Manufacturing Bits: March 24


Autonomous microscopes FLEET, also known as the ARC Centre of Excellence in Future Low-Energy Electronics Technologies, has developed an autonomous scanning probe microscopy (SPM) technology. SPM is an instrument that makes use of an atomically sharp probe. The probe is placed in close proximity above the surface of a sample. With the probe, the SPM forms images of the surface of the sample... » read more

Power/Performance Bits: Feb. 25


Thinner, flexible touchscreens Researchers from RMIT University, University of New South Wales, and Monash University developed a thin, flexible electronic material for touchscreens. The material is 100 times thinner than current touchscreen materials. The new screens are still based on indium-tin oxide (ITO), a common touchscreen material. However, a liquid metal printing approach was used... » read more

Power/Performance Bits: Jan. 28


Accelerator-on-chip Researchers at Stanford University and SLAC National Accelerator Laboratory created an electron-accelerator-on-chip. While the technique is much less powerful than standard particle accelerators, it can be much smaller. It relied upon an infrared laser to deliver, in less than a hair’s width, the sort of energy boost that takes microwaves many feet. The team carved ... » read more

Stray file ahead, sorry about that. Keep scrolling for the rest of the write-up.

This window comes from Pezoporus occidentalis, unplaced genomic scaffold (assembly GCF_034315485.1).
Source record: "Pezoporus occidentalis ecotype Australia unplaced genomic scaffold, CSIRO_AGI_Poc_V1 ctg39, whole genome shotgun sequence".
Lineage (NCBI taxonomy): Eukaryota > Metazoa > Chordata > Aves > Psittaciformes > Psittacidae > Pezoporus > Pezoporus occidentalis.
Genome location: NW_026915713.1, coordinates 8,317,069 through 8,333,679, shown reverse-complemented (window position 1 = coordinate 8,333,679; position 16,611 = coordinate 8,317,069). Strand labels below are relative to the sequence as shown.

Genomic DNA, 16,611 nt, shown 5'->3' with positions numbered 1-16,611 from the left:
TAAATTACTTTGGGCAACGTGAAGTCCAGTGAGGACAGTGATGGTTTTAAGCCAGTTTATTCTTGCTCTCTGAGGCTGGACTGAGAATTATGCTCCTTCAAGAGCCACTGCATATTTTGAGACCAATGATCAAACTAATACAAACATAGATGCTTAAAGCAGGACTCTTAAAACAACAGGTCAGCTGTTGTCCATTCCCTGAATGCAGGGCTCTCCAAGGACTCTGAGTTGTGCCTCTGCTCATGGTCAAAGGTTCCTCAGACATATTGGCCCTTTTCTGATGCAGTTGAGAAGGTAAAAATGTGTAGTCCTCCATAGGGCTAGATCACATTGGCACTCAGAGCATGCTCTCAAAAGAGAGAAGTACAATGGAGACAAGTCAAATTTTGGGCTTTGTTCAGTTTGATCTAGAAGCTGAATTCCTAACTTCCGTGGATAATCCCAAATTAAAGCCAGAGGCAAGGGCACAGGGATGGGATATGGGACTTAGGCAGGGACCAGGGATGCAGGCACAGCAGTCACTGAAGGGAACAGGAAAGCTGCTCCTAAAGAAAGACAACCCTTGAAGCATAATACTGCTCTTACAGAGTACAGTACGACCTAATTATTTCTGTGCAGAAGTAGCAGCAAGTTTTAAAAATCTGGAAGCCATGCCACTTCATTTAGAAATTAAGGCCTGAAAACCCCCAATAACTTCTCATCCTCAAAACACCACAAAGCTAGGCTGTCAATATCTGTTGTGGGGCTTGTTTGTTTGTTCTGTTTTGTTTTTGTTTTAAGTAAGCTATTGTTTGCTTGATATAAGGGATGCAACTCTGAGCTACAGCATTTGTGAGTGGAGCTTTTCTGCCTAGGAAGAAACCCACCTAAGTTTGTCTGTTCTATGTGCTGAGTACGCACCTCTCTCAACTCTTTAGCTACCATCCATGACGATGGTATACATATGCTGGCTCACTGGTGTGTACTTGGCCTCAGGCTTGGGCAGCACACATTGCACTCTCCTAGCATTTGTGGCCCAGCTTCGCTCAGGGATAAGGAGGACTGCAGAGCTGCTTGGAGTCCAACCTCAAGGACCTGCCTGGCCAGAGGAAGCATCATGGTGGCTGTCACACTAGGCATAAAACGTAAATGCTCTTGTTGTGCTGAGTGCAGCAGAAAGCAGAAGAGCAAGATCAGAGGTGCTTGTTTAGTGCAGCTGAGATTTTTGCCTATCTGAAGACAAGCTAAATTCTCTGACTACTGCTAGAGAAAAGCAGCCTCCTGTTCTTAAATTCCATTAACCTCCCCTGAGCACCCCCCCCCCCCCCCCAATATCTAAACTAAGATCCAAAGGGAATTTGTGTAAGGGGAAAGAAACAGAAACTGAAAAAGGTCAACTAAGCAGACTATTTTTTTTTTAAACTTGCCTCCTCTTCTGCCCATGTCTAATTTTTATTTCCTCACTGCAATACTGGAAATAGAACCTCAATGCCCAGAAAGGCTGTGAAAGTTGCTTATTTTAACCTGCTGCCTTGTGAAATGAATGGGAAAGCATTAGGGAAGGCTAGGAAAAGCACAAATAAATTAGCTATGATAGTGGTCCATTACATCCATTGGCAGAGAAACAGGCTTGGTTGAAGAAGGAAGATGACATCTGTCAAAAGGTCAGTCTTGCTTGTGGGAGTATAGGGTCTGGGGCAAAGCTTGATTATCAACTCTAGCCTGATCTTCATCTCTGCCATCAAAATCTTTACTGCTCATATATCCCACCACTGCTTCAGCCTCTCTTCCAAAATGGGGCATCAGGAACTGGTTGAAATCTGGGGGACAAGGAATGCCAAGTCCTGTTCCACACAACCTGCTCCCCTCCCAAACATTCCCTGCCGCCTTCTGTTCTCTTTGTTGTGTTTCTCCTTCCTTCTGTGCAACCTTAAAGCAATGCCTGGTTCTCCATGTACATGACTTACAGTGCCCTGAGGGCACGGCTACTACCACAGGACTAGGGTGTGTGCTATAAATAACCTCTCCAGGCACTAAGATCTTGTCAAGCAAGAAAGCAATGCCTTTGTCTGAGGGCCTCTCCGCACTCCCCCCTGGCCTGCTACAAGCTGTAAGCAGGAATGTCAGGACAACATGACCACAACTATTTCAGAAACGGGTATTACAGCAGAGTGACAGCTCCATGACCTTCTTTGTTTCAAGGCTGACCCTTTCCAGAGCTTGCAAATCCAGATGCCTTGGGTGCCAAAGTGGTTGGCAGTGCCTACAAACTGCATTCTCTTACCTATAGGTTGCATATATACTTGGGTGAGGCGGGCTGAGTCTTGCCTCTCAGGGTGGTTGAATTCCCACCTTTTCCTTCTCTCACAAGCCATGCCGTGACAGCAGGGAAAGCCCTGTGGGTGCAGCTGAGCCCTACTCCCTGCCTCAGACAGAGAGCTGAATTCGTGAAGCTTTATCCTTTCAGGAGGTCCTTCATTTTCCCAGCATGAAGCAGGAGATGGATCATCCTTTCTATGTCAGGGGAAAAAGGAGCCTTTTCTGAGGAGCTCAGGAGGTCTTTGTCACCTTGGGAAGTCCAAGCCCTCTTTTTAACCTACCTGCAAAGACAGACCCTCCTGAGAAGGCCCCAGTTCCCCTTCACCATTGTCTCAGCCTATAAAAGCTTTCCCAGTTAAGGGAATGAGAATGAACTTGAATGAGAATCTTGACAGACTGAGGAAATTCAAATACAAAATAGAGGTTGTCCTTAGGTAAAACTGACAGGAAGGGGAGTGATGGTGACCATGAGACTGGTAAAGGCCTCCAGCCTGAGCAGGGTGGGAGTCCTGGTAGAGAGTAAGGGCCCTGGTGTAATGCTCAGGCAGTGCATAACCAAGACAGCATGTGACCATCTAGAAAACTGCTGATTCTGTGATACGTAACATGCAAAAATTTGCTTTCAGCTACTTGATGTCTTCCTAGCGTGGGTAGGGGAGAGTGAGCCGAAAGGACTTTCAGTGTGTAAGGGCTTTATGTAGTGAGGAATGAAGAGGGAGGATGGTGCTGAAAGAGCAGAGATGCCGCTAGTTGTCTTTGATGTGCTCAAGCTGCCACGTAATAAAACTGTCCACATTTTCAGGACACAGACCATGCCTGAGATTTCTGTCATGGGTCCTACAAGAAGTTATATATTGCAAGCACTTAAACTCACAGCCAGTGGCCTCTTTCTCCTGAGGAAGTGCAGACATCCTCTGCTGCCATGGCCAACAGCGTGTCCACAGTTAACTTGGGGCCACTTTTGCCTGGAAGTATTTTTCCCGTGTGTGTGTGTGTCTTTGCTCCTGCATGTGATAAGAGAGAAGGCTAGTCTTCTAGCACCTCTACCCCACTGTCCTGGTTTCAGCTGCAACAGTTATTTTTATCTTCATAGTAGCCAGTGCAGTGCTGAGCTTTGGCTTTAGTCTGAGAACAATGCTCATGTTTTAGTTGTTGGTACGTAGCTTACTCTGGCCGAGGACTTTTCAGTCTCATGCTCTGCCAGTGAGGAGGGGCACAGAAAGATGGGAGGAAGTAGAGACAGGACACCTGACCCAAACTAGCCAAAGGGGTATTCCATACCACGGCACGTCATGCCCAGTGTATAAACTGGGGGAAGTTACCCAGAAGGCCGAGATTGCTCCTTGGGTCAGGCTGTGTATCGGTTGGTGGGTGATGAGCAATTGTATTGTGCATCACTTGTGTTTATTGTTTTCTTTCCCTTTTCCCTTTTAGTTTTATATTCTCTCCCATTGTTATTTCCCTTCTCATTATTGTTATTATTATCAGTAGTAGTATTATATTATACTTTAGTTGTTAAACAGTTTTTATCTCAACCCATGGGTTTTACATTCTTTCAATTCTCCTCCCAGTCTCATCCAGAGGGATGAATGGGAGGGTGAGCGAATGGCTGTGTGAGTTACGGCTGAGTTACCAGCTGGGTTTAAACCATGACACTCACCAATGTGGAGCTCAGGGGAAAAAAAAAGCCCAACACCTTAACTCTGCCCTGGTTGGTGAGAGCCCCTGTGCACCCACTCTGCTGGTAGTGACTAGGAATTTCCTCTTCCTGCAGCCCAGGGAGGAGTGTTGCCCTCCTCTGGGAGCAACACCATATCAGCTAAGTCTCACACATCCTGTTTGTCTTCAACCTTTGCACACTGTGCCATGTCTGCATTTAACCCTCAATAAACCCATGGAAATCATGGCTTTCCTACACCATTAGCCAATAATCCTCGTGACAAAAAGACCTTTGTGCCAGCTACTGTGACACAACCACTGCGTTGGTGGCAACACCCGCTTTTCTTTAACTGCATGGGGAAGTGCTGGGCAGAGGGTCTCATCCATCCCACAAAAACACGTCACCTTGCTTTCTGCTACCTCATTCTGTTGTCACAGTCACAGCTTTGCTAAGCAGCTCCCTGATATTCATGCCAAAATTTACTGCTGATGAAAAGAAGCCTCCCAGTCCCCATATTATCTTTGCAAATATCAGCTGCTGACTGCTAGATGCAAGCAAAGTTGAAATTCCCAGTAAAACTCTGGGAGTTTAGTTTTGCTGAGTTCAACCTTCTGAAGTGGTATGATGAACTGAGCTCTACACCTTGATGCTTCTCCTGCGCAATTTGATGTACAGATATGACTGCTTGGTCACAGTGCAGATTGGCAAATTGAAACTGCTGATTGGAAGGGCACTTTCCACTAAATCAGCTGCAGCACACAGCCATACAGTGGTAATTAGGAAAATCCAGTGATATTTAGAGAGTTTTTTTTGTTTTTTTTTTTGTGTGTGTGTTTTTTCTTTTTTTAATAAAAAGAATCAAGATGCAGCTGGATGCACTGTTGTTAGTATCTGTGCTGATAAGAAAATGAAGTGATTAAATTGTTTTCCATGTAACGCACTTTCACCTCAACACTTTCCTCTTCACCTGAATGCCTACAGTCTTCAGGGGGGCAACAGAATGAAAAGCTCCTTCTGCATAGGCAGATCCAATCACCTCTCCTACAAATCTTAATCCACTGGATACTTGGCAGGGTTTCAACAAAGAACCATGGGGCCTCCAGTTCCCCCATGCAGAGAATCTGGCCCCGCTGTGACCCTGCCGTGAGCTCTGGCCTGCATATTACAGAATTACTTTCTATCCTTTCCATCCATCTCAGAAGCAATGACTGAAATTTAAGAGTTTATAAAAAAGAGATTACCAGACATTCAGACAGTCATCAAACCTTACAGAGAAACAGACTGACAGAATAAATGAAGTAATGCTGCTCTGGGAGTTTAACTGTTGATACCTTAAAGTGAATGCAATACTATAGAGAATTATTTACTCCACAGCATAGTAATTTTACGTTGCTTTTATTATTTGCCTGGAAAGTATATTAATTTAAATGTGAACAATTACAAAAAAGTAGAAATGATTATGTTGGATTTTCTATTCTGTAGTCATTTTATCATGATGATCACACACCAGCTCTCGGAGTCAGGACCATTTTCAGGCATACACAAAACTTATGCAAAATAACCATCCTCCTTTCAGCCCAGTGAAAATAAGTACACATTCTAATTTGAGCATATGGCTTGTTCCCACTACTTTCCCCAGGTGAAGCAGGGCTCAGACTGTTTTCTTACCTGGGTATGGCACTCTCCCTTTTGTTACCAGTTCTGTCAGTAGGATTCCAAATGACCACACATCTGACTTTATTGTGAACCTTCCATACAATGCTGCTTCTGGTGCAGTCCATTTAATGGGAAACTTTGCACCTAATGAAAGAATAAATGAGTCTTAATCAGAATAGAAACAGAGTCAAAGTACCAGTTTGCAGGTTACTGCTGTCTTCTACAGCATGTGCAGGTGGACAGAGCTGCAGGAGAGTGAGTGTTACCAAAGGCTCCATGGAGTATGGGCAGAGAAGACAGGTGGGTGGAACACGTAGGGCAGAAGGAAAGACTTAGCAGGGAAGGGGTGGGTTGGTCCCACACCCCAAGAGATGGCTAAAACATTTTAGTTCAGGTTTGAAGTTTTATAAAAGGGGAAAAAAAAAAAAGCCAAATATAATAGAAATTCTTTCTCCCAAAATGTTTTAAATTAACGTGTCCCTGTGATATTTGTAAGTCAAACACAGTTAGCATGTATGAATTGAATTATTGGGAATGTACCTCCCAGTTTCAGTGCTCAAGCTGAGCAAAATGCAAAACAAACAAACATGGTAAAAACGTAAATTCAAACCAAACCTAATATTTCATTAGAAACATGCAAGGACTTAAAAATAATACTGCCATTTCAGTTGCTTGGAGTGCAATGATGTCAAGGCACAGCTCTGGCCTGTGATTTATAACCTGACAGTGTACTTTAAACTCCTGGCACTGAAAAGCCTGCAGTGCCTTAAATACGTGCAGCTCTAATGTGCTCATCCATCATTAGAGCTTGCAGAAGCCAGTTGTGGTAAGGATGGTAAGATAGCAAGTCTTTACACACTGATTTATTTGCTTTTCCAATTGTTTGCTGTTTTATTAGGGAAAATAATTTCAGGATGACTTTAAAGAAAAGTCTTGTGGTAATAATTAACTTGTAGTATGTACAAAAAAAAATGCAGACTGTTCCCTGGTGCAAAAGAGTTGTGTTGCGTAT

Power/Performance Bits: Mar. 11


Reading qubits faster Researchers at Aalto University and VTT Technical Research Centre of Finland propose a faster way to read information from qubits, the building blocks of quantum computers. Currently, they are extremely sensitive to disruption even in cryogenic environments, holding quantum information for less than a millisecond. In the method now used to read information from a qubit... » read more

Power/Performance Bits: Oct. 16


On-chip modulator Researchers at Harvard SEAS and Nokia Bell Labs boosted shrunk down an important component of optoelectronics with an on-chip modulator that is 100 times smaller and 20 times more efficient than current lithium niobite (LN) modulators. Lithium niobate modulators form the basis of modern telecommunications, converting electronic data to optical information in fiber optic ca... » read more

Power/Performance Bits: Nov. 23


Increasing lithium battery density Researchers at Columbia University developed a new method to increase the energy density of lithium batteries using a trilayer structure that is stable in ambient air. "When lithium batteries are charged the first time, they lose anywhere from 5-20% energy in that first cycle," said Yuan Yang, assistant professor of materials science and engineering at C... » read more

Power/Performance Bits: August 13


Graphene-based device enables next-gen energy storage Monash University researchers have brought next generation energy storage closer with an engineering first: a graphene-based device that is compact, yet lasts as long as a conventional battery. A research team in the Department of Materials Engineering has developed a completely new strategy to engineer graphene-based supercapacitors (SC... » read more